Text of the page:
Waterborne Demonstration Puts Pentagon’s Environmental Impact Front and Center

Arlington, Va. — On Sunday afternoon, the Backbone Campaign, World Without War, the Raging Grannies, and other peace and environmental groups staged the spectacular banner hoist using a flotilla of linked kayakers in the lagoon just off the Potomac. About 50 kayakers took part in the event which was caught on camera by media on a press boat nearby.

While many demonstrations are held at government buildings in the nation’s capital, you’ll see few at the Pentagon protesting against the world’s largest military. The reason is because security concerns make it very difficult for activists to get anywhere near it. But several environmental groups staged a never-tried-before naval approach by paddling kayaks to a point just outside the Pentagon exclusion zone. Kayakers launched their vessels into the lagoon just north of military complex along with a giant inflated earth replica and several large banners.

The kayaktivists, as they call themselves, hoisted poles with the giant banners, which read, “Stop War On Planet” and “No Oils for War, No Wars for Oil!”

The action drew attention to several concerns, including local upstream water pollution which Pentagon procurement is a contributor. The military also created hundreds of the EPA’s Superfund sites with abandoned bases and industrial facilities. Kayaktivists wore signs with chemical names of carcinogens released into the Potomac and Chesapeake by military contractors.

Environmentalists often challenge suppliers of fossil fuels: the oil, gas and coal industries. With this protest, the kayaktivists focused attention on the demand side, according to World Beyond War founder David Swanson. Climate activists have largely made a big omission by failing to target number world’s one consumer: the U.S. military. The Pentagon is the world’s largest consumer of petroleum and by extension, the world’s largest contributor to petroleum-related pollution and greenhouse gases.

“We should keep going after the supply, keep going after the the pipelines and the oil rigs but look at the demand as well. Look at the number one consumer of petroleum, look at the number one killer of the earth,” he said.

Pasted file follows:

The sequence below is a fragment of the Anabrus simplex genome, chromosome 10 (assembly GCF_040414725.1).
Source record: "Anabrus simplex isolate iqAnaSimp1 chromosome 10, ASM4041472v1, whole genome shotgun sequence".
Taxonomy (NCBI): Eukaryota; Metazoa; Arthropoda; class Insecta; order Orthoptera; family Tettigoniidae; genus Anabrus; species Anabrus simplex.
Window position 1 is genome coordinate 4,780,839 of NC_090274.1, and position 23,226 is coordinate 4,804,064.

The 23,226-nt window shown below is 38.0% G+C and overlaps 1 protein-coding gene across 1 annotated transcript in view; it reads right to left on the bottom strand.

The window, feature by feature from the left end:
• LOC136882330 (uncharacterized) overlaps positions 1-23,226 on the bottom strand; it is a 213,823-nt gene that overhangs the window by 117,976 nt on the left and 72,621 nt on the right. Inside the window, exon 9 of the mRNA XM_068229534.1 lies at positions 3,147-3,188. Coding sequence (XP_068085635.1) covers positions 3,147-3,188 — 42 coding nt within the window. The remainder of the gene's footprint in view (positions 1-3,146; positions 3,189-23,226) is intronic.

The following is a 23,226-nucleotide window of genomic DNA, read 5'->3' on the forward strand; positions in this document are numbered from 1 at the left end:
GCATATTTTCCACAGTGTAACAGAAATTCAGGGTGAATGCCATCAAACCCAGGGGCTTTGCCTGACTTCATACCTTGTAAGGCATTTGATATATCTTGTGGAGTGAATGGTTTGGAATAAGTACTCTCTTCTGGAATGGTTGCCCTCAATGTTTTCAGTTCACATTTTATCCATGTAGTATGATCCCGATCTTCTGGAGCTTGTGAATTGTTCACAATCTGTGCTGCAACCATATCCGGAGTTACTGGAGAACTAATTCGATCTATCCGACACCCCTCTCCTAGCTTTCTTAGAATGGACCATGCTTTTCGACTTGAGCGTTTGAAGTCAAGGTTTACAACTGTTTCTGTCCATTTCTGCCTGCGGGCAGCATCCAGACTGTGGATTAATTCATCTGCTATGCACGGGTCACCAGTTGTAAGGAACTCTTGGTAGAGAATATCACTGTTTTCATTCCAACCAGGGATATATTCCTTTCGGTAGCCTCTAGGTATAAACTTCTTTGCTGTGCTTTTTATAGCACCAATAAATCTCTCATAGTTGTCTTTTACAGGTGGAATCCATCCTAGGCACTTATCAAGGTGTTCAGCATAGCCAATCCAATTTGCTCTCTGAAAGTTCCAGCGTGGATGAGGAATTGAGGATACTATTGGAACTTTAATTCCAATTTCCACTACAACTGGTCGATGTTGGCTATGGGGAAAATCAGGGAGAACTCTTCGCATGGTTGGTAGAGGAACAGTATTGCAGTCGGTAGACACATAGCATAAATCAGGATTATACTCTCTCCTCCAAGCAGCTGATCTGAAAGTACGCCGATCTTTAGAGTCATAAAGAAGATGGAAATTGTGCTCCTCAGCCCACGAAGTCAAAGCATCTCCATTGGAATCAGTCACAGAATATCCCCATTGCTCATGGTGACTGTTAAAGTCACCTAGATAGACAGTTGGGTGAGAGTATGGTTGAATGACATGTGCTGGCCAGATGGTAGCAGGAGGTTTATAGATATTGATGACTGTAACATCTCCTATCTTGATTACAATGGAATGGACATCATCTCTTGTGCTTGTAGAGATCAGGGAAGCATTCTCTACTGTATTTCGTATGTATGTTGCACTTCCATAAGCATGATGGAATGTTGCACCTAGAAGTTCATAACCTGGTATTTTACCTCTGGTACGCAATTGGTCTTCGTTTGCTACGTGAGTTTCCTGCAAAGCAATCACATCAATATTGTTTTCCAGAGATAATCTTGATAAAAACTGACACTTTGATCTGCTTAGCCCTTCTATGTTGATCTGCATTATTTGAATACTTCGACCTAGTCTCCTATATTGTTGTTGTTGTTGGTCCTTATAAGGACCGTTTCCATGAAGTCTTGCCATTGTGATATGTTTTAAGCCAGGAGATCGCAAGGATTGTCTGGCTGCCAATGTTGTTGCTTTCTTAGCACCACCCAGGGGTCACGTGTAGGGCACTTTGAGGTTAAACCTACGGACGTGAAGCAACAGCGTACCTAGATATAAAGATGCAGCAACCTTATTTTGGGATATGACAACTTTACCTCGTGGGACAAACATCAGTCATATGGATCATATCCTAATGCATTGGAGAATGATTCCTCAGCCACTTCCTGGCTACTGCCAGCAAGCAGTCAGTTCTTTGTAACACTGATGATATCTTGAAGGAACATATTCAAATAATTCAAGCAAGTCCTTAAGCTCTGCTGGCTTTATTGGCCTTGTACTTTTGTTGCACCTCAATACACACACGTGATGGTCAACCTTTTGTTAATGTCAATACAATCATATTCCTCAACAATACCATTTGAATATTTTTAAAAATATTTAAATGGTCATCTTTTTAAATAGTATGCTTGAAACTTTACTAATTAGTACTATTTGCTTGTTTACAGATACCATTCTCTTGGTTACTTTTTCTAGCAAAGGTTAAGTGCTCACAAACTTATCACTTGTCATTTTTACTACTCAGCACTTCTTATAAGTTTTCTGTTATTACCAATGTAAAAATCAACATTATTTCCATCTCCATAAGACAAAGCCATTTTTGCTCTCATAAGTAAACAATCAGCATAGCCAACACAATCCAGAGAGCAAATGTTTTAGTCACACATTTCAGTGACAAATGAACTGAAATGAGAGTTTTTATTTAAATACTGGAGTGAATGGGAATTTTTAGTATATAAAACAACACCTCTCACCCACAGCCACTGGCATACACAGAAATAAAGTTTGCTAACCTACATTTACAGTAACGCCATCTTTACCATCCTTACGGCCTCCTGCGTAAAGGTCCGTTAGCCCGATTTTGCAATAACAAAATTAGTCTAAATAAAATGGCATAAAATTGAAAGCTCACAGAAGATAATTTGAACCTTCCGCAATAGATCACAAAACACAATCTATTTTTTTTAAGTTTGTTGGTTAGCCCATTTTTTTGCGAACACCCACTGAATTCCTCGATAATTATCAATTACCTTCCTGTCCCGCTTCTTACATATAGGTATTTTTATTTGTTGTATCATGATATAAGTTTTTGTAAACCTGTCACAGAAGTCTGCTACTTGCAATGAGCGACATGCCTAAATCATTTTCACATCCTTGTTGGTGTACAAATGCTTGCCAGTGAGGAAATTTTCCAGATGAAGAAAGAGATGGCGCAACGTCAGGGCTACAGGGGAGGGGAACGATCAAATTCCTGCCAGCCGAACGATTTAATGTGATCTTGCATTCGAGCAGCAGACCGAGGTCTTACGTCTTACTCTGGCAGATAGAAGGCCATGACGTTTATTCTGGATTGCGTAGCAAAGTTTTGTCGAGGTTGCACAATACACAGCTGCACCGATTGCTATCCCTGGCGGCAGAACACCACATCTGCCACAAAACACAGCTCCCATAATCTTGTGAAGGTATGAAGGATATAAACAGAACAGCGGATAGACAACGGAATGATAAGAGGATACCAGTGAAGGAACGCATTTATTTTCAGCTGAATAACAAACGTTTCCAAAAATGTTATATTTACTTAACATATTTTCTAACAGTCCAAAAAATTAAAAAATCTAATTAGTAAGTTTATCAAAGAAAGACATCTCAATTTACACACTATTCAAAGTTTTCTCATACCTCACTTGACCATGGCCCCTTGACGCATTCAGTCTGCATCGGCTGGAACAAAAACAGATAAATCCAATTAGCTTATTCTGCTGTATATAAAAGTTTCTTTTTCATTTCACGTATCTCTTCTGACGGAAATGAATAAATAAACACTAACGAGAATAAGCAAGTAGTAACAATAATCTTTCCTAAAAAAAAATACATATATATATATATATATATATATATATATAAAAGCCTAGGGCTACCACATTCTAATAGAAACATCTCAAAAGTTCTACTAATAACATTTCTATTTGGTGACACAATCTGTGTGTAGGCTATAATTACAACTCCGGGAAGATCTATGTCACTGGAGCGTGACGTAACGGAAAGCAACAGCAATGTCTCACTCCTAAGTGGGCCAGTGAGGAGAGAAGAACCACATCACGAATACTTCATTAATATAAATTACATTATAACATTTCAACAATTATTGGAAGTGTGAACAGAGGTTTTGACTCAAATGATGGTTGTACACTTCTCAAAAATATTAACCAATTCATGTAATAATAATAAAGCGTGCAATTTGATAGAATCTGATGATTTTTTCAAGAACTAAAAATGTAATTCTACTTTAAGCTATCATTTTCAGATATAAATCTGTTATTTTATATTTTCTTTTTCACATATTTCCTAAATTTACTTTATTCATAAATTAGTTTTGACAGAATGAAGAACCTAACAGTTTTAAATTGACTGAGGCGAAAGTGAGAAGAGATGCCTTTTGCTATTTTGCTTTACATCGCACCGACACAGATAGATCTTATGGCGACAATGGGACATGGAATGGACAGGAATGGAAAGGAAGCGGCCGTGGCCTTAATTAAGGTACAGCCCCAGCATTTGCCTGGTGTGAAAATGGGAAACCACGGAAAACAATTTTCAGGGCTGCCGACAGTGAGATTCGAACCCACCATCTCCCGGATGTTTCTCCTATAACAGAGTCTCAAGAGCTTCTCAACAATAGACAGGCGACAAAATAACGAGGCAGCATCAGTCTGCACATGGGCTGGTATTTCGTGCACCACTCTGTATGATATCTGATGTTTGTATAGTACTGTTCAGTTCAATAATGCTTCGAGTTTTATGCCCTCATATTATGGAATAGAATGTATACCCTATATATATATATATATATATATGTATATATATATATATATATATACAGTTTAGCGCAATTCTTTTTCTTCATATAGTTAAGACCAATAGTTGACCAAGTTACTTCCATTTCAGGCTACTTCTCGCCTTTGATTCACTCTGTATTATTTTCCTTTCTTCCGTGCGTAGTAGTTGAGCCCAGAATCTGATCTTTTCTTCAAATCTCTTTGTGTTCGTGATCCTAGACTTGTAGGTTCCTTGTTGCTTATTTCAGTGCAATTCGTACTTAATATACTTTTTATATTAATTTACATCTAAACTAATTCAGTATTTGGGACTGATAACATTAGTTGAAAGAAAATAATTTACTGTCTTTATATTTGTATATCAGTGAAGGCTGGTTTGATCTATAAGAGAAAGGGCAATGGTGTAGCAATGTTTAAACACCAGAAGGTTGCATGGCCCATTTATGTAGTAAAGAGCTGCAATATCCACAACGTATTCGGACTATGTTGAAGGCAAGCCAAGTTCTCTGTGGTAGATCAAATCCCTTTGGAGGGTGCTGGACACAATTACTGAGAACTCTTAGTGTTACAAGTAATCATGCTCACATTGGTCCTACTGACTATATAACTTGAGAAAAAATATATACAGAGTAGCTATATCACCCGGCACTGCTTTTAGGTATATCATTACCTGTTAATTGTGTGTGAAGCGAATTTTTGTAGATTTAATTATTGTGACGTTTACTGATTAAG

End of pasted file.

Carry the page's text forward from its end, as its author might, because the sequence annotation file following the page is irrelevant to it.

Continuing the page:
Swanson believes that peace activism and environmentalism go hand in hand. “If you care about the earth, then you have to care about peace,” he said.

In terms of the 2017 discretionary spending, Swanson said that budget is not telling the whole story on how much is being spent on the U.S. armed forces. “If you look at the whole budget, discretionary and non-discretionary spending, you get well over a trillion on military spending,” he said. If any money is going to go toward altering the economy toward renewables and preparing for climate change, the discretionary funds going to the military is “where you have to take it,” he said.

The flotilla was also joined by the Raging Grannies, a group of environmental octogenarians who sung several parodies of military tunes. In one parody, they inserted their own environmental message into the Marine Corps Hymn to advocate for protection of the earth “without the help of the U.S. Marines.”

Backbone Campaign executive director Bill Moyer spoke about the tactic of kayaktivism to support environmentalism in communities being affected by pollution. “We are able to leverage the accountability of elected officials to the local population that we are working with,” he said.

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